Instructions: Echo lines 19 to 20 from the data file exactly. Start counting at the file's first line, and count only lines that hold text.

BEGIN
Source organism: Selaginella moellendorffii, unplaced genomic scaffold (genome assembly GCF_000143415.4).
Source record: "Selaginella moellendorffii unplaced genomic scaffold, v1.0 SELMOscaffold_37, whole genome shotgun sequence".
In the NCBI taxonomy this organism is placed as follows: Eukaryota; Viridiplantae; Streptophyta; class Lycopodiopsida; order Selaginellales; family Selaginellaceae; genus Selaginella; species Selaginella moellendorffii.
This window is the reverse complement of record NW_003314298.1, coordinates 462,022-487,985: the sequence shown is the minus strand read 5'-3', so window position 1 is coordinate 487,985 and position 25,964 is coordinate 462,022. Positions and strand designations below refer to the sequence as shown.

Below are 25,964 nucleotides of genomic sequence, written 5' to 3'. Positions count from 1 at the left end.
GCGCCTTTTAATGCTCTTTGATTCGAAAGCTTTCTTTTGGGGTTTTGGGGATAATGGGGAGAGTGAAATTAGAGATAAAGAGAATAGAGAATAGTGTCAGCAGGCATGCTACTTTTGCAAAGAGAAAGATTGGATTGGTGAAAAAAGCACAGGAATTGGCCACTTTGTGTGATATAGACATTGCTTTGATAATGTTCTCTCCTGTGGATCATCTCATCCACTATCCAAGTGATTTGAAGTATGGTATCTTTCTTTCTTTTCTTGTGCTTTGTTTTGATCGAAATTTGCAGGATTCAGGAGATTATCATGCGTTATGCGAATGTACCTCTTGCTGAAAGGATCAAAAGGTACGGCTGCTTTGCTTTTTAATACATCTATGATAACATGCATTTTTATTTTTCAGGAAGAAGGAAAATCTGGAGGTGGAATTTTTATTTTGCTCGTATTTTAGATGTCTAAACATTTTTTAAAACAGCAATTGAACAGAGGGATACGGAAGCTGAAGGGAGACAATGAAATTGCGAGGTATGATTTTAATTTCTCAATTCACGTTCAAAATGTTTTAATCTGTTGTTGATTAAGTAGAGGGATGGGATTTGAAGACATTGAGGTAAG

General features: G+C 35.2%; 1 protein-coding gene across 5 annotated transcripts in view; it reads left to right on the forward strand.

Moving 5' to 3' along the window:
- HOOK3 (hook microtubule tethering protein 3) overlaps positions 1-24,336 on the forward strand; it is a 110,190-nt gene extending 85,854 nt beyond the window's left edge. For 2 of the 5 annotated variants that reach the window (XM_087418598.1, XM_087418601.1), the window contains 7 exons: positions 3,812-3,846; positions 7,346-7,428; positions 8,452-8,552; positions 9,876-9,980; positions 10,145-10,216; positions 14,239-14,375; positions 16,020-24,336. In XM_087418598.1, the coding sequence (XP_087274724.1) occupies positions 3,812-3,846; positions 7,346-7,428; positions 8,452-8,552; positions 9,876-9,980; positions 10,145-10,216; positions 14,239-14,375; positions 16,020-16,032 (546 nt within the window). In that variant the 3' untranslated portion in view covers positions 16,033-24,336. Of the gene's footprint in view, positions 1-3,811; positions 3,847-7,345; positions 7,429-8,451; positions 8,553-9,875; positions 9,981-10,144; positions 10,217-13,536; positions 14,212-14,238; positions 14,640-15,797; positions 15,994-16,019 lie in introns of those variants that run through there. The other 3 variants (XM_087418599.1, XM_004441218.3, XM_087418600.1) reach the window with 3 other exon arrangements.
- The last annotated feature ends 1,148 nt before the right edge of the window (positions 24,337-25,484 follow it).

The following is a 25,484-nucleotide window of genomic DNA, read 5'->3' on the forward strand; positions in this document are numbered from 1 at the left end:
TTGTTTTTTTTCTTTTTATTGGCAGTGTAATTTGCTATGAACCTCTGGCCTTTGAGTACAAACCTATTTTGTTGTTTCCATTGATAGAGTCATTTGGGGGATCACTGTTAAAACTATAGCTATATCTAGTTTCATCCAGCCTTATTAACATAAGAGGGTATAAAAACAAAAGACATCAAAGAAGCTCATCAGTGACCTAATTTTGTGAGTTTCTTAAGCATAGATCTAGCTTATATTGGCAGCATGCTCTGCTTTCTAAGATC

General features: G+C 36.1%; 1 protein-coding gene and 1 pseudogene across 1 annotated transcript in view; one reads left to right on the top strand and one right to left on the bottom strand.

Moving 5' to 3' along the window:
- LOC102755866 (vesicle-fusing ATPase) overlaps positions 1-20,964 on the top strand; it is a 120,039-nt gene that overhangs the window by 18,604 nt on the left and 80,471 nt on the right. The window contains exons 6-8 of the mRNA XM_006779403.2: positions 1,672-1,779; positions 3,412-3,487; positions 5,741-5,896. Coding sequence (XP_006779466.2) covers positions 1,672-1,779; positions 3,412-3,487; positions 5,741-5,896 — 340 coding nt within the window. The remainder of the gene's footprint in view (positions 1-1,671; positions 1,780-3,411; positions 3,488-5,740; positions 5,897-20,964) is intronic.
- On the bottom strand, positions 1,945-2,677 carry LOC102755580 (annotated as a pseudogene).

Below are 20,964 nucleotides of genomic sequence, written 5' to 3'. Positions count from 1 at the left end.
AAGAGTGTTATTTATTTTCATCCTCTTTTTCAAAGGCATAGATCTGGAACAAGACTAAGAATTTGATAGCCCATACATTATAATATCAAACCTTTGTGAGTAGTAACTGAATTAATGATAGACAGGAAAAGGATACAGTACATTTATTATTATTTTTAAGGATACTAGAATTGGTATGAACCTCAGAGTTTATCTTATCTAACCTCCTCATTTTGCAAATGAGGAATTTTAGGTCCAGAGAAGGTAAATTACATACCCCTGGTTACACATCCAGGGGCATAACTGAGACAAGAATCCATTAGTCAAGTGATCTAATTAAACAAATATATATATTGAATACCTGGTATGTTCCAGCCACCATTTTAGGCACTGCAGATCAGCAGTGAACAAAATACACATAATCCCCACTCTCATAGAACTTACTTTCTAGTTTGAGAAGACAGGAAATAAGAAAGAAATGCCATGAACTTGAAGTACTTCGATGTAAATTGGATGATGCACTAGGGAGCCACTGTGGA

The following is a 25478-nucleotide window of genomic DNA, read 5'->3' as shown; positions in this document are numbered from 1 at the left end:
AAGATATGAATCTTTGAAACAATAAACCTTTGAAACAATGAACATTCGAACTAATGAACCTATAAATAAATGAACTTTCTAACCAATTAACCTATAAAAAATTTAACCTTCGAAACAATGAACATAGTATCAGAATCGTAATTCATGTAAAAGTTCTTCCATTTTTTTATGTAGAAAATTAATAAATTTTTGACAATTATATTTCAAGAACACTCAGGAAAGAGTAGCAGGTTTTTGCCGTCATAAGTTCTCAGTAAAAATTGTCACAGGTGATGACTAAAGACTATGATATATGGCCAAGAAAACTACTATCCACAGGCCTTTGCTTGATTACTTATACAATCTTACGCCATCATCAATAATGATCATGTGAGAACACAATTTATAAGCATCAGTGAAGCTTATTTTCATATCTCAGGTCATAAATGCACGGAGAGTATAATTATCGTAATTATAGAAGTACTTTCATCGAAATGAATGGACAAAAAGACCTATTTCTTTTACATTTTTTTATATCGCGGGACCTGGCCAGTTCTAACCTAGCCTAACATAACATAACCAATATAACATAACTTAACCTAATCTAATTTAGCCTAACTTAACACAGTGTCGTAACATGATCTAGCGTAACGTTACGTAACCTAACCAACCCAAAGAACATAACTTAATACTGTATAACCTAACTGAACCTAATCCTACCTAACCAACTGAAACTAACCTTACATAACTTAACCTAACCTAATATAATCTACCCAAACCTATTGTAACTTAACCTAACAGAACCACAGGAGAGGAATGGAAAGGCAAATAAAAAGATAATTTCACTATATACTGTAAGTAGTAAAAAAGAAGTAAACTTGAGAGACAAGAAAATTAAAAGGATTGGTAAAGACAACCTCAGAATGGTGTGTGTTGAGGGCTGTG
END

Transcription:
The following is a 25478-nucleotide window of genomic DNA, read 5'->3' as shown; positions in this document are numbered from 1 at the left end:
AAGATATGAATCTTTGAAACAATAAACCTTTGAAACAATGAACATTCGAACTAATGAACCTATAAATAAATGAACTTTCTAACCAATTAACCTATAAAAAATTTAACCTTCGAAACAATGAACATAGTATCAGAATCGTAATTCATGTAAAAGTTCTTCCATTTTTTTATGTAGAAAATTAATAAATTTTTGACAATTATATTTCAAGAACACTCAGGAAAGAGTAGCAGGTTTTTGCCGTCATAAGTTCTCAGTAAAAATTGTCACAGGTGATGACTAAAGACTATGATATATGGCCAAGAAAACTACTATCCACAGGCCTTTGCTTGATTACTTATACAATCTTACGCCATCATCAATAATGATCATGTGAGAACACAATTTATAAGCATCAGTGAAGCTTATTTTCATATCTCAGGTCATAAATGCACGGAGAGTATAATTATCGTAATTATAGAAGTACTTTCATCGAAATGAATGGACAAAAAGACCTATTTCTTTTACATTTTTTTATATCGCGGGACCTGGCCAGTTCTAACCTAGCCTAACATAACATAACCAATATAACATAACTTAACCTAATCTAATTTAGCCTAACTTAACACAGTGTCGTAACATGATCTAGCGTAACGTTACGTAACCTAACCAACCCAAAGAACATAACTTAATACTGTATAACCTAACTGAACCTAATCCTACCTAACCAACTGAAACTAACCTTACATAACTTAACCTAACCTAATATAATCTACCCAAACCTATTGTAACTTAACCTAACAGAACCACAGGAGAGGAATGGAAAGGCAAATAAAAAGATAATTTCACTATATACTGTAAGTAGTAAAAAAGAAGTAAACTTGAGAGACAAGAAAATTAAAAGGATTGGTAAAGACAACCTCAGAATGGTGTGTGTTGAGGGCTGTG